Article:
Sweden rolls out Covid-19 booster shot to over-65s

Sweden will offer a third Covid-19 vaccine dose to everyone over the age of 65 – and in due course the booster shot will be offered to all adults, said Swedish health officials.

Sweden rolls out Covid-19 booster shot to over-65s
Health Minister Lena Hallengren and Public Health Agency director-general Johan Carlson at a previous press conference. Photo: Henrik Montgomery/TT

Health Minister Lena Hallengren and Public Health Agency director-general Johan Carlson announced the news at a press conference on Wednesday afternoon.

Nursing home residents, those with at-home care, and all over 80 years old were previously eligible for a third dose, and the new decision means it will now be rolled out to all over-65s.

People who work in elderly care will also be offered the booster shot.

No exact starting date was announced at the press conference, but the third vaccine dose should be taken six months after the second dose at the earliest, said Hallengren.

This means that around 1.5 million Swedes will soon be able to get a booster shot, reports the TT newswire, but eventually the third dose will be offered to everyone aged over 16, said Carlson. He said it would be rolled out in steps during winter and spring.

The Public Health Agency recommends that the third dose should be one of the mRNA vaccines, regardless of which vaccine was administered as the first or second dose. This means that someone who has already been given two doses of AstraZeneca’s Covid-19 vaccine Vaxzevria will get Pfizer/Biontech’s Comirnaty vaccine or half a dose of Moderna’s Spikevax as their third dose.

It will be up to Sweden’s 21 regions to decide how to organise their vaccination programmes, so exactly when you can get vaccinated and how to book your third dose will depend on where in Sweden you live. The best way to keep up to date is to check your regional page on the healthcare website (click “välj region” in the top menu to choose your region).

Member comments

  1. Useless giving a third shot two years in. Virus mutation is significant, adapt towards dominating strains. Choose three at the time of development start. Vaccinate against the one that dominates after regulatory affairs are done. This stuff is no rocket science. It is like running your computer on windows xp.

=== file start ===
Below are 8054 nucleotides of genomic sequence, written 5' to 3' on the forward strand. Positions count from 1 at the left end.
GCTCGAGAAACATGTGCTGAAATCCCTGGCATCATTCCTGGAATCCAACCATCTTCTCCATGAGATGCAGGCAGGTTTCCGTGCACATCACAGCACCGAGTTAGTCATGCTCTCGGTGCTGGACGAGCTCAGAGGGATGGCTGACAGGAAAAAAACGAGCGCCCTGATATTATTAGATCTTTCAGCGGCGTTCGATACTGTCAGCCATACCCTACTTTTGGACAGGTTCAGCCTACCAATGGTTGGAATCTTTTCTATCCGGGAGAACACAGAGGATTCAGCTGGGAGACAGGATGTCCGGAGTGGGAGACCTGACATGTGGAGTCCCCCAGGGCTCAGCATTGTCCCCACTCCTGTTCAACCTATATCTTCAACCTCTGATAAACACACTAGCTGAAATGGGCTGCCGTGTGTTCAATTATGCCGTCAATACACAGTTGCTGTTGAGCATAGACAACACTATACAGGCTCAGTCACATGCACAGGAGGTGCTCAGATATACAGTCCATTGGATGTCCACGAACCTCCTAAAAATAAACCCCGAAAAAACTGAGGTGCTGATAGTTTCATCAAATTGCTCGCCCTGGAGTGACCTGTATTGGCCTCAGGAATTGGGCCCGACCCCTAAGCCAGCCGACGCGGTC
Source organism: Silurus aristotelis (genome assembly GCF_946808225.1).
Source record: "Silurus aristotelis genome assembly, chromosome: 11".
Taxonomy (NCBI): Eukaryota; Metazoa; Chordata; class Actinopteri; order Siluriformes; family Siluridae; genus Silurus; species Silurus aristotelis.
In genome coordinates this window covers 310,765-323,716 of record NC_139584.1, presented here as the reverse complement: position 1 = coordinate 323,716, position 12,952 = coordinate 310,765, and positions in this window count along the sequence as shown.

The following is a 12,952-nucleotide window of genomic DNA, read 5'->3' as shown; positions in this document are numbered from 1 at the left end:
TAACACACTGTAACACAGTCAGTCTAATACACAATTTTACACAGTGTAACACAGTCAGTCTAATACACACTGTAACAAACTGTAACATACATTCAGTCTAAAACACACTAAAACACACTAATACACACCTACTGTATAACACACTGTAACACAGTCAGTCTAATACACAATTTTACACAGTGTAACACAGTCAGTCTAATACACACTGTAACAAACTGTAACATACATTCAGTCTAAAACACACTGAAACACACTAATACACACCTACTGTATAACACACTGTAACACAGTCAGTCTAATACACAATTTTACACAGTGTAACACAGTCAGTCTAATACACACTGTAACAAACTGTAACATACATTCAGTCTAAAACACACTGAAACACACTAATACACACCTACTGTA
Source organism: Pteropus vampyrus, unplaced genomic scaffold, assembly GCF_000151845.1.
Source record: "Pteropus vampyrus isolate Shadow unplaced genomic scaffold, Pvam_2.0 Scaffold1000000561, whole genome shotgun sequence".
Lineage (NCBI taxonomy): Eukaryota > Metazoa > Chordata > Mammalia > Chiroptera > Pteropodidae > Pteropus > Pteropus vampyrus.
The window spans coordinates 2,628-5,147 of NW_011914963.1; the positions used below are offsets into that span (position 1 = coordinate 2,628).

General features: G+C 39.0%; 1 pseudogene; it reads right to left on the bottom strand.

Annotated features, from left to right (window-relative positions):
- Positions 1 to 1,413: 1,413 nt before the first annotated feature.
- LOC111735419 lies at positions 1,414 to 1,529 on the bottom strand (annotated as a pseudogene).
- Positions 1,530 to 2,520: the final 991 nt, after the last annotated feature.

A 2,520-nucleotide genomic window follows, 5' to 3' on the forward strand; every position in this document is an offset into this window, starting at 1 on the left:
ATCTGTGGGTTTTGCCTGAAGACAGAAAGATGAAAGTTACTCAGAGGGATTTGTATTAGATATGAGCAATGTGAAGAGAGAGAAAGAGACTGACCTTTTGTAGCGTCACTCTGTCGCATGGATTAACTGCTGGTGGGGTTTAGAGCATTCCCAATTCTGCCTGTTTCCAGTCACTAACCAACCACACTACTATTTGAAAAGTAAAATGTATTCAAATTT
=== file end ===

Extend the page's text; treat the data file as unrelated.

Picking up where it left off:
1. mRNA vaccines encode for a protein. In all approved mRNA vaccines it is the original sequence. The Virus has mutated a dozen times and evades immune responses against earlier strains. Ergo, useless after two years. Look for the recent lancet study, where they have done longitudinal studies. Delta already evades significantly. Wait for your Winter strain to hit. Need more information? Happy to provide more for you who lacks understanding.

        1. The spike protein, how the virus integrates in to a cell, is the part that matters. That hasn’t changed all that much and so there isn’t much in the way of changes to be made. Plus, not every variant affects those.

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Covid face mask rule on flights in Europe set to be eased

The mandatory EU-wide mask requirement for air travel is set to be dropped from Monday, May 16th, but airlines may still require passengers to wear masks on some or all flights

Covid face mask rule on flights in Europe set to be eased

Europe-wide facemask rules on flights are set to be ditched as early as next week in light of new recommendations from health and air safety experts.

The European Union Aviation Safety Agency (EASA) and European Centre for Disease Prevention and Control (ECDC) dropped recommendations for mandatory mask-wearing in airports and during flights in updated Covid-19 safety measures for travel issued on Wednesday, May 11th.

The new rules are expected to be rolled out from Monday, May 16th, but airlines may still continue to require the wearing of masks on some or all of flights. And the updated health safety measures still say that wearing a face mask remains one of the best ways to protect against the transmission of the virus.

The joint EASA/ECDC statement reminded travellers that masks may still be required on flights to destinations in certain countries that still require the wearing of masks on public transport and in transport hubs.

It also recommends that vulnerable passengers should continue to wear a face mask regardless of the rules, ideally an FFP2/N95/KN95 type mask which offers a higher level of protection than a standard surgical mask.

“From next week, face masks will no longer need to be mandatory in air travel in all cases, broadly aligning with the changing requirements of national authorities across Europe for public transport,” EASA executive director Patrick Ky said in the statement. 

“For passengers and air crews, this is a big step forward in the normalisation of air travel. Passengers should however behave responsibly and respect the choices of others around them. And a passenger who is coughing and sneezing should strongly consider wearing a face mask, for the reassurance of those seated nearby.”  

ECDC director Andrea Ammon added: “The development and continuous updates to the Aviation Health Safety Protocol in light of the ongoing Covid-19 pandemic have given travellers and aviation personnel better knowledge of the risks of transmission of SARS-CoV-2 and its variants. 

“While risks do remain, we have seen that non-pharmaceutical interventions and vaccines have allowed our lives to begin to return to normal. 

“While mandatory mask-wearing in all situations is no longer recommended, it is important to be mindful that together with physical distancing and good hand hygiene it is one of the best methods of reducing transmission. 

“The rules and requirements of departure and destination states should be respected and applied consistently, and travel operators should take care to inform passengers of any required measures in a timely manner.”